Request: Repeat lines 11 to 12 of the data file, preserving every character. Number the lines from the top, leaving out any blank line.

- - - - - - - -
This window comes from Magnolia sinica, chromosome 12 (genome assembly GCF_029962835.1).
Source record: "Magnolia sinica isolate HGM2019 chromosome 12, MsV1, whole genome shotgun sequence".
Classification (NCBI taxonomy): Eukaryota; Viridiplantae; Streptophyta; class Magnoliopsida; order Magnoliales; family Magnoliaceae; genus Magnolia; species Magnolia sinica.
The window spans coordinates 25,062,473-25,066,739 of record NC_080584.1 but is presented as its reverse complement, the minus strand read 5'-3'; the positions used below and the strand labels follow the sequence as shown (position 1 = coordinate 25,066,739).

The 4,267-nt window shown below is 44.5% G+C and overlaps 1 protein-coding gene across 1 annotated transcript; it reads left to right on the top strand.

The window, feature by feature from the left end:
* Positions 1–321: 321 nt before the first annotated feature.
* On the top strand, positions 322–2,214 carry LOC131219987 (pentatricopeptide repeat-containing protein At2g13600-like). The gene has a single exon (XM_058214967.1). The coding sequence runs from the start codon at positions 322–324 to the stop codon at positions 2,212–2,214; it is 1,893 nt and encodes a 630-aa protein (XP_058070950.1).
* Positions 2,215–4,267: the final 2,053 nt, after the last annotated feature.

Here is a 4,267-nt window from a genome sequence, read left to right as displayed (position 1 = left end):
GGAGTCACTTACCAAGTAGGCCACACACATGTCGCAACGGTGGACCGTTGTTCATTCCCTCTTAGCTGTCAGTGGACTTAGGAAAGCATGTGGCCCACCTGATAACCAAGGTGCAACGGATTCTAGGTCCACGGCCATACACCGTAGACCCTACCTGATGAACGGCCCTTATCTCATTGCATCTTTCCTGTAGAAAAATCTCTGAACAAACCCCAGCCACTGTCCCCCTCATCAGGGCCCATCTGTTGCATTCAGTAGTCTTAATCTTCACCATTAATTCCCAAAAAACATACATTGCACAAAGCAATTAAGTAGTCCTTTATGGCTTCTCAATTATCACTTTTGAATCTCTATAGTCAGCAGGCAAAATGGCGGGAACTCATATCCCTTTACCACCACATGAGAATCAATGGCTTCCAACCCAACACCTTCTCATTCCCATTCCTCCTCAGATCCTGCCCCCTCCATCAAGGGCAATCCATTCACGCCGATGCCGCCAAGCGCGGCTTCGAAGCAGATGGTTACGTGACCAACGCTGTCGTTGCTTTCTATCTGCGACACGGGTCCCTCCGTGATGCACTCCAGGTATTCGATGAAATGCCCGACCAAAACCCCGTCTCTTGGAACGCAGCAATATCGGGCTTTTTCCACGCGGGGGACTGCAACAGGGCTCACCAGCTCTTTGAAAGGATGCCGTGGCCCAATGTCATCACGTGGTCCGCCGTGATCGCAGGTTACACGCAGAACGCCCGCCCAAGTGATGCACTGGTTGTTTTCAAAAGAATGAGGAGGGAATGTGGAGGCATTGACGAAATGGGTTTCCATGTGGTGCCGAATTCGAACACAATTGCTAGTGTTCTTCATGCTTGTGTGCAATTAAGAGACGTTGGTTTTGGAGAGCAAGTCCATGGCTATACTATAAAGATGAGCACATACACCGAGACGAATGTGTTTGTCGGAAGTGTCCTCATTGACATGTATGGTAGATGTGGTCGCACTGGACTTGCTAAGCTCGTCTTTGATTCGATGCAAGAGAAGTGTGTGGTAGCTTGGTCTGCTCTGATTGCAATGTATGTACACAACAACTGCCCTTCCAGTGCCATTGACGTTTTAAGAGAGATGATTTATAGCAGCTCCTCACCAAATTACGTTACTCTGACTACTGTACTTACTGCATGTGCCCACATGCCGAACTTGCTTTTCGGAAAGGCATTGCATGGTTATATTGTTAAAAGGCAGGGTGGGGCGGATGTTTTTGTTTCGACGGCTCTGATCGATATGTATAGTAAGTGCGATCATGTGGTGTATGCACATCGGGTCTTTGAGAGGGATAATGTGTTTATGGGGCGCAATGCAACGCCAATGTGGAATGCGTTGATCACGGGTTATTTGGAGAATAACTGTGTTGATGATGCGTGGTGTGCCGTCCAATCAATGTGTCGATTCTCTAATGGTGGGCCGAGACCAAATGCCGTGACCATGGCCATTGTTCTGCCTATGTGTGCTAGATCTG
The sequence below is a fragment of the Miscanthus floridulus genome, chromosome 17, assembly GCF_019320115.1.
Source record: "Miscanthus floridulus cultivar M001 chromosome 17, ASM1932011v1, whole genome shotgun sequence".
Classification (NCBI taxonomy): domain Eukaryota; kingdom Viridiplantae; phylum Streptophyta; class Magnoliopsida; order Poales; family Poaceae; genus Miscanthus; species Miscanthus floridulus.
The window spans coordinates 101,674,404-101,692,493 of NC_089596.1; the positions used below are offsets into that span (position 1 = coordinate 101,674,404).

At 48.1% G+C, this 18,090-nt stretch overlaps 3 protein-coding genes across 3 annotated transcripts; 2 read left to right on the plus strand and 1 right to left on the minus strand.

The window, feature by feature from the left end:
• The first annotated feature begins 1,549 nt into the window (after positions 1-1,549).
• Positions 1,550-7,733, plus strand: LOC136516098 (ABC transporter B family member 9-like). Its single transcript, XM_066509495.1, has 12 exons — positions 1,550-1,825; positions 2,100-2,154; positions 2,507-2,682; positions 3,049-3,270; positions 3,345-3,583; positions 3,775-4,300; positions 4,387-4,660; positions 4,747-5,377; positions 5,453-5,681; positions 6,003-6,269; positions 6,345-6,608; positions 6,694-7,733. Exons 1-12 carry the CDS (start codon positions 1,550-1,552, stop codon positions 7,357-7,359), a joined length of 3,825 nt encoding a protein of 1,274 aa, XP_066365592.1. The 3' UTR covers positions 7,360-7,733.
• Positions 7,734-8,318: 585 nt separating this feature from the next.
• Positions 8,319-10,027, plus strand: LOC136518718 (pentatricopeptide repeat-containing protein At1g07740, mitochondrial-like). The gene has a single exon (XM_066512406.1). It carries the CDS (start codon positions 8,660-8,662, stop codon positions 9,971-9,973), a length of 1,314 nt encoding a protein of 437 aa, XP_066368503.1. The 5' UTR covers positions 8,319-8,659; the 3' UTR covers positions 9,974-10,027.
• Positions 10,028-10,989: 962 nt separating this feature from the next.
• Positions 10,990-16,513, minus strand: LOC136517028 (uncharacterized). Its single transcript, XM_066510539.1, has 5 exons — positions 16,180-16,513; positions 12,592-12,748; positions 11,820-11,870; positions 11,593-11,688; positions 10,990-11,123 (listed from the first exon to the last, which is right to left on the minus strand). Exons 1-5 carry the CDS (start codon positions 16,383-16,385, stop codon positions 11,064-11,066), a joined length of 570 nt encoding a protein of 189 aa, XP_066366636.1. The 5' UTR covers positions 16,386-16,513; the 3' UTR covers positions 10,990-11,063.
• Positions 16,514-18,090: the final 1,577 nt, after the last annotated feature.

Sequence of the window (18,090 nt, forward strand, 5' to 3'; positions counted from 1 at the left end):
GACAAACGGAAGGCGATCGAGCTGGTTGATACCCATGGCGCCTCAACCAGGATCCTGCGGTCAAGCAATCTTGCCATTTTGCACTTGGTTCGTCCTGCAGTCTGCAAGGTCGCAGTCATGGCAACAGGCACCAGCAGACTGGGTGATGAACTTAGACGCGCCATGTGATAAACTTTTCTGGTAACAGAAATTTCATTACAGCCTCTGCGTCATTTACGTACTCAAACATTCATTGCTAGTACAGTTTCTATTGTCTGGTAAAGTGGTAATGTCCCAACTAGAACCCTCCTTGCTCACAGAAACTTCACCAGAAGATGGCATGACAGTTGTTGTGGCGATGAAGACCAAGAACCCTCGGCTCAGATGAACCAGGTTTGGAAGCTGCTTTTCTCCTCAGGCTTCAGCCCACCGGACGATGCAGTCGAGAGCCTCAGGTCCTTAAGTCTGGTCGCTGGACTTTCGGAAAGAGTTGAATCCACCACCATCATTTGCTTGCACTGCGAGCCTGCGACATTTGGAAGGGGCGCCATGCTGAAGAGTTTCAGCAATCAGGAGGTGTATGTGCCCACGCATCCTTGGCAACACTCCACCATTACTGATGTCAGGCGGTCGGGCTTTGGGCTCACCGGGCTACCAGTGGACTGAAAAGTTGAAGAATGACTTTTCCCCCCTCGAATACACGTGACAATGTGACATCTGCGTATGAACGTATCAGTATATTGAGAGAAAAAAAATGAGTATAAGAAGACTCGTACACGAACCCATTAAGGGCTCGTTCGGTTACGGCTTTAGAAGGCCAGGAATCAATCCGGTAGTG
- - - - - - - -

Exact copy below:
GGAGTCACTTACCAAGTAGGCCACACACATGTCGCAACGGTGGACCGTTGTTCATTCCCTCTTAGCTGTCAGTGGACTTAGGAAAGCATGTGGCCCACCTGATAACCAAGGTGCAACGGATTCTAGGTCCACGGCCATACACCGTAGACCCTACCTGATGAACGGCCCTTATCTCATTGCATCTTTCCTGTAGAAAAATCTCTGAACAAACCCCAGCCACTGTCCCCCTCATCAGGGCCCATCTGTTGCATTCAGTAGTCTTAATCTTCACCATTAATTCCCAAAAAACATACATTGCACAAAGCAATTAAGTAGTCCTTTATGGCTTCTCAATTATCACTTTTGAATCTCTATAGTCAGCAGGCAAAATGGCGGGAACTCATATCCCTTTACCACCACATGAGAATCAATGGCTTCCAACCCAACACCTTCTCATTCCCATTCCTCCTCAGATCCTGCCCCCTCCATCAAGGGCAATCCATTCACGCCGATGCCGCCAAGCGCGGCTTCGAAGCAGATGGTTACGTGACCAACGCTGTCGTTGCTTTCTATCTGCGACACGGGTCCCTCCGTGATGCACTCCAGGTATTCGATGAAATGCCCGACCAAAACCCCGTCTCTTGGAACGCAGCAATATCGGGCTTTTTCCACGCGGGGGACTGCAACAGGGCTCACCAGCTCTTTGAAAGGATGCCGTGGCCCAATGTCATCACGTGGTCCGCCGTGATCGCAGGTTACACGCAGAACGCCCGCCCAAGTGATGCACTGGTTGTTTTCAAAAGAATGAGGAGGGAATGTGGAGGCATTGACGAAATGGGTTTCCATGTGGTGCCGAATTCGAACACAATTGCTAGTGTTCTTCATGCTTGTGTGCAATTAAGAGACGTTGGTTTTGGAGAGCAAGTCCATGGCTATACTATAAAGATGAGCACATACACCGAGACGAATGTGTTTGTCGGAAGTGTCCTCATTGACATGTATGGTAGATGTGGTCGCACTGGACTTGCTAAGCTCGTCTTTGATTCGATGCAAGAGAAGTGTGTGGTAGCTTGGTCTGCTCTGATTGCAATGTATGTACACAACAACTGCCCTTCCAGTGCCATTGACGTTTTAAGAGAGATGATTTATAGCAGCTCCTCACCAAATTACGTTACTCTGACTACTGTACTTACTGCATGTGCCCACATGCCGAACTTGCTTTTCGGAAAGGCATTGCATGGTTATATTGTTAAAAGGCAGGGTGGGGCGGATGTTTTTGTTTCGACGGCTCTGATCGATATGTATAGTAAGTGCGATCATGTGGTGTATGCACATCGGGTCTTTGAGAGGGATAATGTGTTTATGGGGCGCAATGCAACGCCAATGTGGAATGCGTTGATCACGGGTTATTTGGAGAATAACTGTGTTGATGATGCGTGGTGTGCCGTCCAATCAATGTGTCGATTCTCTAATGGTGGGCCGAGACCAAATGCCGTGACCATGGCCATTGTTCTGCCTATGTGTGCTAGATCTG
The sequence below is a fragment of the Miscanthus floridulus genome, chromosome 17, assembly GCF_019320115.1.